Whatever Washington would have the world think, many people will only ever believe that the recent U.S. invasion of Iraq was for oil. However, U.S. power diplomacy of the Bush administration’s “neoconservative” type is neither a new phenomenon, nor one confined to the Muslim Middle East.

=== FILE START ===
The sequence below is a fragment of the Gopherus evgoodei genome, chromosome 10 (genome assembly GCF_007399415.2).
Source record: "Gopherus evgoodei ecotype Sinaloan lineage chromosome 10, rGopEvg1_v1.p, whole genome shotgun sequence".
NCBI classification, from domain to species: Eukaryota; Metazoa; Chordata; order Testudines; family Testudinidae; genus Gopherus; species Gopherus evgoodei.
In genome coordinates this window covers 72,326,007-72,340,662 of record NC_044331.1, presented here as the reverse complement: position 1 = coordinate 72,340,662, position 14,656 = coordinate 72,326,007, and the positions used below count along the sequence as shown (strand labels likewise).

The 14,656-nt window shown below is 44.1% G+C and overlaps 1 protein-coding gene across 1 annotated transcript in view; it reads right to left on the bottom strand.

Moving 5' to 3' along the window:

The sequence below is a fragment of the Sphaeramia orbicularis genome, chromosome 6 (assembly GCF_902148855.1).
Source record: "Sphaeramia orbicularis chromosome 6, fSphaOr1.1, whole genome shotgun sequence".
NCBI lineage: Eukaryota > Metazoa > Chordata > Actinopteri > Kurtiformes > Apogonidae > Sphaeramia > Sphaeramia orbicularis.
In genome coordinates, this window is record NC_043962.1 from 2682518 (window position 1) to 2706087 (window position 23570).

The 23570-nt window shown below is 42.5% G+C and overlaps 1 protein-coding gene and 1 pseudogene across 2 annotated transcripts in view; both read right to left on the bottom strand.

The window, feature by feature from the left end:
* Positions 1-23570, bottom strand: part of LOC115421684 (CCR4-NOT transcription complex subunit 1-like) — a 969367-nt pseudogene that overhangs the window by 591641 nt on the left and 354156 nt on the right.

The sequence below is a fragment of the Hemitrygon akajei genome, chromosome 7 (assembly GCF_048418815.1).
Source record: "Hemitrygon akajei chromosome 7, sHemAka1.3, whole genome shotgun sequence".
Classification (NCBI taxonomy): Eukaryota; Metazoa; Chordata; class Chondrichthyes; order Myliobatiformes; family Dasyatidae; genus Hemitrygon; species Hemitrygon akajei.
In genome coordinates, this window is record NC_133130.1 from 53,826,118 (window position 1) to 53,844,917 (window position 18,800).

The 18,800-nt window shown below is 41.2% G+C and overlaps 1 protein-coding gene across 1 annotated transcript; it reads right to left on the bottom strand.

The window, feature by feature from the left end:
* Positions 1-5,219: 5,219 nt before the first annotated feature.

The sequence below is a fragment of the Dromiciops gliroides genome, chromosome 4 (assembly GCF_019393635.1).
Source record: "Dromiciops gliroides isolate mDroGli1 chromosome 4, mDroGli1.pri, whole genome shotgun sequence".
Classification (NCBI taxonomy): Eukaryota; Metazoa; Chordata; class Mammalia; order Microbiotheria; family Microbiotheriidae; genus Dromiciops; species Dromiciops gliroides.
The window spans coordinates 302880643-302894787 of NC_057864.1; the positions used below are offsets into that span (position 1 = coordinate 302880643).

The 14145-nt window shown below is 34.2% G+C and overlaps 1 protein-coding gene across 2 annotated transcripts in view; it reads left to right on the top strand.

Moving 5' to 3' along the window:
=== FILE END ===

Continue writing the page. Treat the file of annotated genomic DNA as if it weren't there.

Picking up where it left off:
On the third day of June 150 years ago (in July on the current calendar), Americans came to Japan for oil and to expand their sphere of influence around the Pacific. Commodore Matthew Calbraith Perry’s “Black Ships” that appeared belching smoke from their funnels off Uraga at the mouth of Edo Bay presented such “shock and awe” to Japanese that the country was forced to end its closed-door policy that had lasted more than two centuries. Within little more than a decade, fundamental “regime change” was to follow.

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